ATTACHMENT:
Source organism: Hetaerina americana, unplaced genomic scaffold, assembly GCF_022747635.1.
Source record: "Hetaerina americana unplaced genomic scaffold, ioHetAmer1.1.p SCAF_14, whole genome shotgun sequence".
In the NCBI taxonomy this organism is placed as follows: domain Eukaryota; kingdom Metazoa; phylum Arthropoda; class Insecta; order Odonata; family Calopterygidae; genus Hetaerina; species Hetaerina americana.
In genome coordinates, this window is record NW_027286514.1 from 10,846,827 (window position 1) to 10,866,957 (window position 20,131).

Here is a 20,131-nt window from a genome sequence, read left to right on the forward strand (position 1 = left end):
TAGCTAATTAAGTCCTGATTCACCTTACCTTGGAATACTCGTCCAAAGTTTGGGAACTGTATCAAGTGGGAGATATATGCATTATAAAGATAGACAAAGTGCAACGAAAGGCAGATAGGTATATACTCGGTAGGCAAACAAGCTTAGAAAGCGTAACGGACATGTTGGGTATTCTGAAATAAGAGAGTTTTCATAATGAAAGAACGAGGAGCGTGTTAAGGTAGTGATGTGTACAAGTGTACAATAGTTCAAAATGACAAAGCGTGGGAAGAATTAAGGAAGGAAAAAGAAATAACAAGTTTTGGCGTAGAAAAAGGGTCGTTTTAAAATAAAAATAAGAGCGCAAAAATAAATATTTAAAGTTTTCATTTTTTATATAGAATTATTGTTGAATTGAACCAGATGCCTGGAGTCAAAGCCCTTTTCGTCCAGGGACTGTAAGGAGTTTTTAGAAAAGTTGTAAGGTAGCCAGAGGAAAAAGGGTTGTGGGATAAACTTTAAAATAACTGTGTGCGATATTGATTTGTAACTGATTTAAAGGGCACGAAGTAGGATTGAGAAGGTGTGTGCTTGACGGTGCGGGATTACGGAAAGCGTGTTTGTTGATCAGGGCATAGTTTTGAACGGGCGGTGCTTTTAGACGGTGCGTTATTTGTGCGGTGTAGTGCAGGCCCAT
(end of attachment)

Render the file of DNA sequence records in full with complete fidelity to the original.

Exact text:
Source organism: Hetaerina americana, unplaced genomic scaffold, assembly GCF_022747635.1.
Source record: "Hetaerina americana unplaced genomic scaffold, ioHetAmer1.1.p SCAF_14, whole genome shotgun sequence".
In the NCBI taxonomy this organism is placed as follows: domain Eukaryota; kingdom Metazoa; phylum Arthropoda; class Insecta; order Odonata; family Calopterygidae; genus Hetaerina; species Hetaerina americana.
In genome coordinates, this window is record NW_027286514.1 from 10,846,827 (window position 1) to 10,866,957 (window position 20,131).

Here is a 20,131-nt window from a genome sequence, read left to right on the forward strand (position 1 = left end):
TAGCTAATTAAGTCCTGATTCACCTTACCTTGGAATACTCGTCCAAAGTTTGGGAACTGTATCAAGTGGGAGATATATGCATTATAAAGATAGACAAAGTGCAACGAAAGGCAGATAGGTATATACTCGGTAGGCAAACAAGCTTAGAAAGCGTAACGGACATGTTGGGTATTCTGAAATAAGAGAGTTTTCATAATGAAAGAACGAGGAGCGTGTTAAGGTAGTGATGTGTACAAGTGTACAATAGTTCAAAATGACAAAGCGTGGGAAGAATTAAGGAAGGAAAAAGAAATAACAAGTTTTGGCGTAGAAAAAGGGTCGTTTTAAAATAAAAATAAGAGCGCAAAAATAAATATTTAAAGTTTTCATTTTTTATATAGAATTATTGTTGAATTGAACCAGATGCCTGGAGTCAAAGCCCTTTTCGTCCAGGGACTGTAAGGAGTTTTTAGAAAAGTTGTAAGGTAGCCAGAGGAAAAAGGGTTGTGGGATAAACTTTAAAATAACTGTGTGCGATATTGATTTGTAACTGATTTAAAGGGCACGAAGTAGGATTGAGAAGGTGTGTGCTTGACGGTGCGGGATTACGGAAAGCGTGTTTGTTGATCAGGGCATAGTTTTGAACGGGCGGTGCTTTTAGACGGTGCGTTATTTGTGCGGTGTAGTGCAGGCCCAT